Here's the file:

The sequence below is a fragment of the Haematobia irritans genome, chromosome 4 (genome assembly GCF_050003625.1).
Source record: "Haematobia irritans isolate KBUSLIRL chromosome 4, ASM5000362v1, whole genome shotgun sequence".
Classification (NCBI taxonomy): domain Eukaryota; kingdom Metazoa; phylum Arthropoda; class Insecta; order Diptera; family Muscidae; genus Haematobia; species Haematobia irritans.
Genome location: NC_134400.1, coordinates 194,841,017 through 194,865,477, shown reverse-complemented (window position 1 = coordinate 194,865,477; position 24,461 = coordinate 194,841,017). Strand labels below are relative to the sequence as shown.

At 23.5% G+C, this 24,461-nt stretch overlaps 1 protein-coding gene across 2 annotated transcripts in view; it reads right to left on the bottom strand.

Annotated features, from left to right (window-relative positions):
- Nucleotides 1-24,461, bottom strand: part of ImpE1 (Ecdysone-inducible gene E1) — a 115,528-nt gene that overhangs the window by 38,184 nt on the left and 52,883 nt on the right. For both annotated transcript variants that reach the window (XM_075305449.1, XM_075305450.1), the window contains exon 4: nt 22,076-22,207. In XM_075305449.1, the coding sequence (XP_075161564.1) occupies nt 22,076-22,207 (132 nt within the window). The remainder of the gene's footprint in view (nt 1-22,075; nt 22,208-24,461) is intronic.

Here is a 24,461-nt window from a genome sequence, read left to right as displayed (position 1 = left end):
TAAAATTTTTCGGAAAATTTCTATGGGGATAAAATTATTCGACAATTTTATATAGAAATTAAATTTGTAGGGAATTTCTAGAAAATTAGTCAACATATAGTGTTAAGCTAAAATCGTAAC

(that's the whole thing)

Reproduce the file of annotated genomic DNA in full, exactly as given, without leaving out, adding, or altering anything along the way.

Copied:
The sequence below is a fragment of the Haematobia irritans genome, chromosome 4 (genome assembly GCF_050003625.1).
Source record: "Haematobia irritans isolate KBUSLIRL chromosome 4, ASM5000362v1, whole genome shotgun sequence".
Classification (NCBI taxonomy): domain Eukaryota; kingdom Metazoa; phylum Arthropoda; class Insecta; order Diptera; family Muscidae; genus Haematobia; species Haematobia irritans.
Genome location: NC_134400.1, coordinates 194,841,017 through 194,865,477, shown reverse-complemented (window position 1 = coordinate 194,865,477; position 24,461 = coordinate 194,841,017). Strand labels below are relative to the sequence as shown.

At 23.5% G+C, this 24,461-nt stretch overlaps 1 protein-coding gene across 2 annotated transcripts in view; it reads right to left on the bottom strand.

Annotated features, from left to right (window-relative positions):
- Nucleotides 1-24,461, bottom strand: part of ImpE1 (Ecdysone-inducible gene E1) — a 115,528-nt gene that overhangs the window by 38,184 nt on the left and 52,883 nt on the right. For both annotated transcript variants that reach the window (XM_075305449.1, XM_075305450.1), the window contains exon 4: nt 22,076-22,207. In XM_075305449.1, the coding sequence (XP_075161564.1) occupies nt 22,076-22,207 (132 nt within the window). The remainder of the gene's footprint in view (nt 1-22,075; nt 22,208-24,461) is intronic.

Here is a 24,461-nt window from a genome sequence, read left to right as displayed (position 1 = left end):
TAAAATTTTTCGGAAAATTTCTATGGGGATAAAATTATTCGACAATTTTATATAGAAATTAAATTTGTAGGGAATTTCTAGAAAATTAGTCAACATATAGTGTTAAGCTAAAATCGTAAC